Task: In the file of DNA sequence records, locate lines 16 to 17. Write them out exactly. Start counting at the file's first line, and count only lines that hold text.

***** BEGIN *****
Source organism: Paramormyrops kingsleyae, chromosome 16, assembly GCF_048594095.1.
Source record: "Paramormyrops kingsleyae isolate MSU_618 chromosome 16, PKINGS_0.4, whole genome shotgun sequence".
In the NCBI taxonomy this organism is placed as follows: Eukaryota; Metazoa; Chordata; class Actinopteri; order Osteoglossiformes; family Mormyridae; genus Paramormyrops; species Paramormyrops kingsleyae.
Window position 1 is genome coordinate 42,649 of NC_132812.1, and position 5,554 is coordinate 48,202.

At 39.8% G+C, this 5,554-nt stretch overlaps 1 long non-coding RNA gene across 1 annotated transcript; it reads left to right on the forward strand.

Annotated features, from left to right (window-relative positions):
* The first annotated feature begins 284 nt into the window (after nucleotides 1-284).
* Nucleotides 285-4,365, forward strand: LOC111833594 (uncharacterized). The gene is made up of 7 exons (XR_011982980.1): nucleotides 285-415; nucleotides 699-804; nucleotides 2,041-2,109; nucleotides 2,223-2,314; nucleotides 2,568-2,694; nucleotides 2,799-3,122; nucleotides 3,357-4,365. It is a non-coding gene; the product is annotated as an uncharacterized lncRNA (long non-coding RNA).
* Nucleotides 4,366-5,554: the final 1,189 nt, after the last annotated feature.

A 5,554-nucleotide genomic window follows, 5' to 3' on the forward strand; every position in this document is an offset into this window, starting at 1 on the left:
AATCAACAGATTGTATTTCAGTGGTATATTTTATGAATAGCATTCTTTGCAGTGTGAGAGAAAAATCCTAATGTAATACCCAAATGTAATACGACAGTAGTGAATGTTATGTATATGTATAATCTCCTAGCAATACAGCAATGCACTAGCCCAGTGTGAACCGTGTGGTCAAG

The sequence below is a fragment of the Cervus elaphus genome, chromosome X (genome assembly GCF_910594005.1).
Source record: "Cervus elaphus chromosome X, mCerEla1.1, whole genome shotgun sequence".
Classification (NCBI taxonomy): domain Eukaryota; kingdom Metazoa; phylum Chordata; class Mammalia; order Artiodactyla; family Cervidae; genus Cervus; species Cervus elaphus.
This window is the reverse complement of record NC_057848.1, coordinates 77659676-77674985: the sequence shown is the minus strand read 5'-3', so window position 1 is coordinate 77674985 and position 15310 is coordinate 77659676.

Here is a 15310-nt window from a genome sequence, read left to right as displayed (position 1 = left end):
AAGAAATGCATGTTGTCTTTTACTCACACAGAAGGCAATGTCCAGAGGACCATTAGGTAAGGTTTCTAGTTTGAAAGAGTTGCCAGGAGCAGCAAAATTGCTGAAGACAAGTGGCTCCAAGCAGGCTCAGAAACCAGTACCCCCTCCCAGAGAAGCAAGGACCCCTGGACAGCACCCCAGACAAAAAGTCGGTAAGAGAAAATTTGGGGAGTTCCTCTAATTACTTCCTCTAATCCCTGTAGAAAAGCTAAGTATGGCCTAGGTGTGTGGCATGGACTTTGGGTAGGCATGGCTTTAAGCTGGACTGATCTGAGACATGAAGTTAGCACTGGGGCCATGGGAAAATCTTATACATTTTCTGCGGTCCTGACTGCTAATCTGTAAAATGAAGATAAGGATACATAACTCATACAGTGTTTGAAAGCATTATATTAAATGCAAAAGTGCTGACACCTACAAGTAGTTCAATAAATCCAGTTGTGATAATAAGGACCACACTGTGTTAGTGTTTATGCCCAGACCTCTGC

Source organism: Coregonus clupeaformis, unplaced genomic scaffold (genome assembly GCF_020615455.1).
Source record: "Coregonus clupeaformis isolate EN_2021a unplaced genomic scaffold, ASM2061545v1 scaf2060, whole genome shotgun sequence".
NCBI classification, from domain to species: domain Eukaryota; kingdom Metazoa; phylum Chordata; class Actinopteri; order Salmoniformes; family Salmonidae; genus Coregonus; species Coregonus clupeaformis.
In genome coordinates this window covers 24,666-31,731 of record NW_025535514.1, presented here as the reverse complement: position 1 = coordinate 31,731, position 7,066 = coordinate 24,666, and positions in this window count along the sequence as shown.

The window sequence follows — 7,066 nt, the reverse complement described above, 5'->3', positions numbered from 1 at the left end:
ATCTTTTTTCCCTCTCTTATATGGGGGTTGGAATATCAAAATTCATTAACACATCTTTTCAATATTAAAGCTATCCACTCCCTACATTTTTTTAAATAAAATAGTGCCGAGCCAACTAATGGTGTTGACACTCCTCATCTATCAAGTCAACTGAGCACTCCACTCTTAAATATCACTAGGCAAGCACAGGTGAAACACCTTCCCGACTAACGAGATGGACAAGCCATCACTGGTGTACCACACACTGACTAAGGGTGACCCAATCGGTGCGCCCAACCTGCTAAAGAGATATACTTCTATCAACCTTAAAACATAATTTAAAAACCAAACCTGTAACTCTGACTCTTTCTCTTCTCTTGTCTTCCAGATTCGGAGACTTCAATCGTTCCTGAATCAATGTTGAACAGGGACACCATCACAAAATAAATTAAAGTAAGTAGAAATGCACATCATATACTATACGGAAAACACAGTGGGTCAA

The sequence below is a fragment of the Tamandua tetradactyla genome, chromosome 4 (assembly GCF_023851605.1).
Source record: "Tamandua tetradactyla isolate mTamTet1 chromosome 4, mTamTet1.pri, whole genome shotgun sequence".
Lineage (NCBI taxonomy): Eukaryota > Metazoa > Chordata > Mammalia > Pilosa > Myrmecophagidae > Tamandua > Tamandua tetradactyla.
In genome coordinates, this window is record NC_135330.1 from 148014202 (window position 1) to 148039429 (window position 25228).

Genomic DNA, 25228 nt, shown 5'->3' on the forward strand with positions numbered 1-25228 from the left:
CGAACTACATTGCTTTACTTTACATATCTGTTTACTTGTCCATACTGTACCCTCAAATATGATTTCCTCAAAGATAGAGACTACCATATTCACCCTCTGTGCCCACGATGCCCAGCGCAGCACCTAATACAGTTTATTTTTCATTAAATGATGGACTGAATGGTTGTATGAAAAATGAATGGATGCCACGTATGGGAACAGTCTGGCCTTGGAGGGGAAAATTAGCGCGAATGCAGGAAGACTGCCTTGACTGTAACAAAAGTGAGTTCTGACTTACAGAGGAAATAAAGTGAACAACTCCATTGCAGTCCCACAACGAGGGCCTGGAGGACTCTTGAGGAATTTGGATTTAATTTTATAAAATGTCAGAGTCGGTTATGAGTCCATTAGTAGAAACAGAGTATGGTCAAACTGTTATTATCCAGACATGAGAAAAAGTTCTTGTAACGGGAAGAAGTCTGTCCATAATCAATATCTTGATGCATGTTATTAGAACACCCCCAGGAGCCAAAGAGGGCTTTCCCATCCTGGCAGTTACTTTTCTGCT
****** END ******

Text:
Here is a 15310-nt window from a genome sequence, read left to right as displayed (position 1 = left end):
AAGAAATGCATGTTGTCTTTTACTCACACAGAAGGCAATGTCCAGAGGACCATTAGGTAAGGTTTCTAGTTTGAAAGAGTTGCCAGGAGCAGCAAAATTGCTGAAGACAAGTGGCTCCAAGCAGGCTCAGAAACCAGTACCCCCTCCCAGAGAAGCAAGGACCCCTGGACAGCACCCCAGACAAAAAGTCGGTAAGAGAAAATTTGGGGAGTTCCTCTAATTACTTCCTCTAATCCCTGTAGAAAAGCTAAGTATGGCCTAGGTGTGTGGCATGGACTTTGGGTAGGCATGGCTTTAAGCTGGACTGATCTGAGACATGAAGTTAGCACTGGGGCCATGGGAAAATCTTATACATTTTCTGCGGTCCTGACTGCTAATCTGTAAAATGAAGATAAGGATACATAACTCATACAGTGTTTGAAAGCATTATATTAAATGCAAAAGTGCTGACACCTACAAGTAGTTCAATAAATCCAGTTGTGATAATAAGGACCACACTGTGTTAGTGTTTATGCCCAGACCTCTGC